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Cyrano De Bergerac 
Written by: on January 2nd, 2006

Theatrical Release Date:
France, 1990
Director: Jean-Paul Rappeneau
Cast: Gerard Depardieu, Vincent Perez, Anne Brochet, Jacques Weber

DVD released: October 31, 2005
Approximate running time: 138 minutes
Aspect Ratio: 1.66:1 Anamorphic Widescreen
Rating: U
Sound: Dolby Digital 5.1 (French)
DVD Release: Second Sight
Region Coding: Region 2 PAL
Retail Price: £19.99

Cyrano (Depardieu) is in love with his cousin, Roxane (Brochet), and will do anything for her bar telling her how he feels for fear of ridicule. Whilst in the act of fighting off one of her admirers, Cyrano learns Roxane wishes to speak with him and starts to believe she may return his love. He celebrates by taking on 100 men of the Comte de Guiche (Weber) and confirming de Guiche as an enemy of his. When he sees Roxane she tells him that she is in love – gulp – and that it is a soldier – gulp – in Cyrano’s regiment – double gulp – called Christian (Perez) – damn. Cyrano agrees to befriend his new recruit and finds that Christian in matters of love is “a brainless fool”. Cyrano hits upon the idea of coaching Christian and of writing his letters for him and soon Roxane is falling for this “wondrous soul” – consequently Cyrano can win Roxane‘s heart without her repudiating his ugliness. De Guiche has his own ideas for Roxane and plans revenge on Cyrano.

It is hard not to gush about Jean Paul Rappeneau’s film. It is the film I have seen most at the cinema and one that I have watched to death on the old Tartan UK release. So I won’t pretend to be objective. It is a masterpiece. The play from which the film is adapted is probably the most famous on the planet outside of Shakespeare and the success of this film starts with the adaptation in the screenplay. Jean Claude Carriere and Rappeneau boil the play down to the line – “My life’s work has been to prompt others”. Cyrano becomes a story of noble sacrifice with Cyrano daring not to believe his love could be requited and so settling for the second best of romance through the proxy of Christian. The writing also deals with the central question of Roxane, in other adaptations she is simply a love object – insipid and precieuse. Here Roxane is seen as a woman of great depth, fidelity and initiative – a woman to inspire devotion. Similarly, Christian is no longer a buffoon but a dumbstruck lover.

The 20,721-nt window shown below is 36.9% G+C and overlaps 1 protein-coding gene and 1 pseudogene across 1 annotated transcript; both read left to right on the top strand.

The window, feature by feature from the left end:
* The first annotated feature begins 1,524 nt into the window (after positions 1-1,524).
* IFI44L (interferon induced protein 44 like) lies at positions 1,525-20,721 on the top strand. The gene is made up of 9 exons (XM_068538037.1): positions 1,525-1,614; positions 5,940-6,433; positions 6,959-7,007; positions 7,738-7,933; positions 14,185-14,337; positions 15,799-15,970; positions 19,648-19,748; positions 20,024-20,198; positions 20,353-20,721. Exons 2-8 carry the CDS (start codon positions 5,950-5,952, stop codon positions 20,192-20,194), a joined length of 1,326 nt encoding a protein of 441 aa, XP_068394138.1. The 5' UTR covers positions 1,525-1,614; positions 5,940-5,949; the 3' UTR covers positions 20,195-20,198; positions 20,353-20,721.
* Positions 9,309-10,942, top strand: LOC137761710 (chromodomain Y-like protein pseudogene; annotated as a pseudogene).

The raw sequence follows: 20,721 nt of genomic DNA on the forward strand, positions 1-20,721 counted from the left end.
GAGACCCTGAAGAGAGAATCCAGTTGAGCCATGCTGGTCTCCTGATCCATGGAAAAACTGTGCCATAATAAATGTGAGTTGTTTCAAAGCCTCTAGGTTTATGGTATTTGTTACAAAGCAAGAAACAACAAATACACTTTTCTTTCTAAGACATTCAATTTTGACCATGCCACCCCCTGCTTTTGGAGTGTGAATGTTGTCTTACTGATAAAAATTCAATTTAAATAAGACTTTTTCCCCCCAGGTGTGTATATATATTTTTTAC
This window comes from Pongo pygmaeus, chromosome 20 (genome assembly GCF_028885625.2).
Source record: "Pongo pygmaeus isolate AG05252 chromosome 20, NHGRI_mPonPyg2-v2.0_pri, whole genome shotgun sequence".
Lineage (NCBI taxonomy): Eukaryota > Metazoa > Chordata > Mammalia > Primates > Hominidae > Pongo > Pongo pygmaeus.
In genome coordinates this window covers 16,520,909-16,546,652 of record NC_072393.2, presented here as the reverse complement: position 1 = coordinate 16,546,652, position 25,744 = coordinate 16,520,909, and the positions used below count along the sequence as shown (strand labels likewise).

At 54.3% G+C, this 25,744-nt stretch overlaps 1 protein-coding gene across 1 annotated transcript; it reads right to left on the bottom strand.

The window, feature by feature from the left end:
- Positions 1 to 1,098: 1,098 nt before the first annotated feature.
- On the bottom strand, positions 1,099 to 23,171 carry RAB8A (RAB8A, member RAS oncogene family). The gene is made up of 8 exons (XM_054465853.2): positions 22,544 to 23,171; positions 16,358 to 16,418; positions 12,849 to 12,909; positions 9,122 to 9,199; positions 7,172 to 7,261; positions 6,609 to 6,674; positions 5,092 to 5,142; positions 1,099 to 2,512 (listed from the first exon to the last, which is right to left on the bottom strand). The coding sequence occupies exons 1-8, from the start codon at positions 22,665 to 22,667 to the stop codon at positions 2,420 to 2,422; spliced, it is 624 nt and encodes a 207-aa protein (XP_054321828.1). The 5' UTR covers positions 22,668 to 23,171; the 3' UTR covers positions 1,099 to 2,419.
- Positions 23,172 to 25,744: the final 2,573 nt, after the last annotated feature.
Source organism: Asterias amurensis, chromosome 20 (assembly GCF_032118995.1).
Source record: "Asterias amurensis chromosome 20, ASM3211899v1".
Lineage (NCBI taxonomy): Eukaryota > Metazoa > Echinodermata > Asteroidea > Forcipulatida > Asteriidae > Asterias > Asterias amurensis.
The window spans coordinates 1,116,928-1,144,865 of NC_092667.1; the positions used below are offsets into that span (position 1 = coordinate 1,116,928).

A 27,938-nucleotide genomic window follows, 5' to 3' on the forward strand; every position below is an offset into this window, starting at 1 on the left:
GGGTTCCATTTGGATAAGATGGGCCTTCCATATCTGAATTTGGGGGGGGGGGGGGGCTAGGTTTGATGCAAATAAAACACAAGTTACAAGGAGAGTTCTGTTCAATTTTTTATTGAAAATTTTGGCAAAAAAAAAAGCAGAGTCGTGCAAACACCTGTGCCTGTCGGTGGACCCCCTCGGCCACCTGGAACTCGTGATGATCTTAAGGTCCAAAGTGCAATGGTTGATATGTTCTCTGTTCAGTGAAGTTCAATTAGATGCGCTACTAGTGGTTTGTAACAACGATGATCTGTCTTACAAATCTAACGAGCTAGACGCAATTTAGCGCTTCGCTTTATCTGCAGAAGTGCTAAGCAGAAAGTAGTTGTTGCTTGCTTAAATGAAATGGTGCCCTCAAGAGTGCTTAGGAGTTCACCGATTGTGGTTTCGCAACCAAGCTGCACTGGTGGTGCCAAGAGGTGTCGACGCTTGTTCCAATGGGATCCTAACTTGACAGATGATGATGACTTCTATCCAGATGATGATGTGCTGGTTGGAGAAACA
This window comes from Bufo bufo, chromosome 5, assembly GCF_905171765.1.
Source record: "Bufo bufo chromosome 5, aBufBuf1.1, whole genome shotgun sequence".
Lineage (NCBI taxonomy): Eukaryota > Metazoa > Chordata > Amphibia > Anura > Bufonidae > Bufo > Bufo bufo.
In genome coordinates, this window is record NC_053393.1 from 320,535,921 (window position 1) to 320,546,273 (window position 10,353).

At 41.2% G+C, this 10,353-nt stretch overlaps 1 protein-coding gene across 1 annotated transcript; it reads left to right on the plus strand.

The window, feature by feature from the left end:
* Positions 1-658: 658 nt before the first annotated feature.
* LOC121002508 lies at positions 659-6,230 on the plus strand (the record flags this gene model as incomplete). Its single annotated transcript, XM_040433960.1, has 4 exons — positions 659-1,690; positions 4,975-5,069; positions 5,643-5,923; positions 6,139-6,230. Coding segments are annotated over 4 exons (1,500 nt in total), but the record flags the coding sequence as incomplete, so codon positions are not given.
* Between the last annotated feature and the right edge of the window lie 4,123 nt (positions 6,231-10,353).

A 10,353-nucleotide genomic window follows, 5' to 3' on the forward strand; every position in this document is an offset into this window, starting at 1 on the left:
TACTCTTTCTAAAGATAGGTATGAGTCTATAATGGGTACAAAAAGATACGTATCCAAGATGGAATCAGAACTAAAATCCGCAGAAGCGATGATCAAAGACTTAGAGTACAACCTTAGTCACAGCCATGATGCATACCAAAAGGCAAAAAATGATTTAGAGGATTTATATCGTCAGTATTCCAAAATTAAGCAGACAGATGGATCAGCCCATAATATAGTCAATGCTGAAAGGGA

There is a silent partner in the writing for any English audience, Anthony Burgess. The writer of a Clockwork Orange provides the English translation of the complex rhyming verse and it is frequently beautiful and always wholly in tune with the romance of the images – “My nose precedes me by 15 minutes”, “A tear on this nose that would be unforgivable”. Rappeneau presents Cyrano with as much action as he can find and even injects comedy new to the source – the scene in the monastery where Monks are playfully chasing one another is one example. Way before filming, Rappeneau had cast Depardieu. And that is the best decision that he made on this film. Depardieu is marvellous; he combines physicality with a tenderness of voice and gesture that no actor could match. When delivering his dying speech, Depardieu’s conviction is unshakable but full of pathos – in a scene that most actors would have underplayed, Depardieu opts to show this passionate man killing himself for an unrequited love only to find that she could have loved him

Cyrano De Bergerac is a tremendous production, an excellent adaptation, and a bravura performance. It combines the brilliant verse of the stage play with the sweep of action cinema. It is unforgettable.

The DVD:

I was really looking forward to this film finally getting the DVD release it deserves. The previous Tartan disc was a cold transfer of a poor print with burned in subs and lousy sound. The Second Sight release continues their tradition of choosing great films to not quite succeed with. Their disc of Un Coeur en Hiver is clearly a fine print but was transferred poorly and pressed onto a low capacity DVD-5. Here they have provided an anamorphic transfer in correct aspect ratio with far warmer colours that the previous release on a DVD-9. However, there is grain in many sequences and particularly the sequence in the bakery between Roxane and Cyrano which is worse than the previous release. This is a tragedy as this is the finest scene in the movie. the film also has noticeable discolouration on the right hand side of the picture throughout.

The sound is 5.1 and is very acceptable and suits the battle scenes especially. The subtitles are wonderful – the work of Burgess.

The extras on the disc consist of three interviews. One with the Director talking about the influence of a silent film version of the play on his movie, one with Depardieu struggling with English to talk about how he doesn’t like the play, and finally one from the writer about the preparation of the film. All three interviews are interesting, but Carriere is a very interesting interviewee and particularly insightful here.

Overall, this is an improvement upon the Tartan UK release and according to the reviews I have read is an improvement on the R4 disc previously thought to be the best English language presentation of the film. It is far from perfect, but you should own this film and this is the least bad way to do so.

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